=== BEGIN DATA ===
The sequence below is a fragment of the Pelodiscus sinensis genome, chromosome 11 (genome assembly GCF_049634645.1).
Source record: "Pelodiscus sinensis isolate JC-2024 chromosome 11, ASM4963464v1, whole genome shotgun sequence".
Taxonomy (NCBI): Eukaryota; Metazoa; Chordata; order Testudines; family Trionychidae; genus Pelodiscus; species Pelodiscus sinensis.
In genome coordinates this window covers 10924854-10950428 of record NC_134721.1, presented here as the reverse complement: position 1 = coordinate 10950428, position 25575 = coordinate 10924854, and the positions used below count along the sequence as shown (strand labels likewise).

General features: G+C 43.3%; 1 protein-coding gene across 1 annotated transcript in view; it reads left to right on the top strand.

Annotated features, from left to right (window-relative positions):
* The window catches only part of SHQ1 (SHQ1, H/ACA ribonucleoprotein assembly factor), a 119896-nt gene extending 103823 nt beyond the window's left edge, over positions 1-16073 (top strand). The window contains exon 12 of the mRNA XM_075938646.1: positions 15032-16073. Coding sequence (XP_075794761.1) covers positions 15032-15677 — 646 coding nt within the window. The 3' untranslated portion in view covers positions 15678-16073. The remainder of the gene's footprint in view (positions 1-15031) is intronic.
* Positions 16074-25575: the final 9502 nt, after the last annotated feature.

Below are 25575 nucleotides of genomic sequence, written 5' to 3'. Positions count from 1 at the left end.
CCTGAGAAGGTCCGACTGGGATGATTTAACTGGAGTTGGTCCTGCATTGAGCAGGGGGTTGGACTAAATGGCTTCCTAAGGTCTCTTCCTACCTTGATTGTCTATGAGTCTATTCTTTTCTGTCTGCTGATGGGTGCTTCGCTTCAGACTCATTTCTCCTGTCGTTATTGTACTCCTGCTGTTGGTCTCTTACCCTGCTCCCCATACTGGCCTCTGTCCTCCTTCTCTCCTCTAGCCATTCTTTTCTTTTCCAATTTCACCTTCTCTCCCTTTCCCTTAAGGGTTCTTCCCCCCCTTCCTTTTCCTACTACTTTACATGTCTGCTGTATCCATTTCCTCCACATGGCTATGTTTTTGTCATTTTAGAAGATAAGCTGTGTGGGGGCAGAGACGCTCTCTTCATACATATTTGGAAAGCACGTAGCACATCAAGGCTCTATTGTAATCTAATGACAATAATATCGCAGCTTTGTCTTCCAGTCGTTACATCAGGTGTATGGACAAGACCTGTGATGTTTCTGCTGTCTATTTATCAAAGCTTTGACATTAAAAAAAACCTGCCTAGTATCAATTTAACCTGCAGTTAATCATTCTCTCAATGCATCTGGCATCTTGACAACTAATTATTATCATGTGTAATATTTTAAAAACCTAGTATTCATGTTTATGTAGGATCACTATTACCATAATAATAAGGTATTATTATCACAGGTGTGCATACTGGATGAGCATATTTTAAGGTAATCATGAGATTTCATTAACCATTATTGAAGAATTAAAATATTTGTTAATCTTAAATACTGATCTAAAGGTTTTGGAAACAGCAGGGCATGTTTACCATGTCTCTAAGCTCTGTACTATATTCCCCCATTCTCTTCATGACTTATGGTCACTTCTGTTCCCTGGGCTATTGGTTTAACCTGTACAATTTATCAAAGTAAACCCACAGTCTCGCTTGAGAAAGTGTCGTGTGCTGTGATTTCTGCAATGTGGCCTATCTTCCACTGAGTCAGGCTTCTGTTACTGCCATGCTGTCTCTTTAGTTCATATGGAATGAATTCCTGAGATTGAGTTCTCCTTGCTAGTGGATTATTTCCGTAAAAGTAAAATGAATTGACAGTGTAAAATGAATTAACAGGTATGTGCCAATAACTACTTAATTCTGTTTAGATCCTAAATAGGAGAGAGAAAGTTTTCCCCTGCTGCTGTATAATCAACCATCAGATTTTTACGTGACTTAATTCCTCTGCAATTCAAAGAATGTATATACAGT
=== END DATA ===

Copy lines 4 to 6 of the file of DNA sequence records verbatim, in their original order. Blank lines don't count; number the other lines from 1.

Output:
In genome coordinates this window covers 10924854-10950428 of record NC_134721.1, presented here as the reverse complement: position 1 = coordinate 10950428, position 25575 = coordinate 10924854, and the positions used below count along the sequence as shown (strand labels likewise).

General features: G+C 43.3%; 1 protein-coding gene across 1 annotated transcript in view; it reads left to right on the top strand.

Annotated features, from left to right (window-relative positions):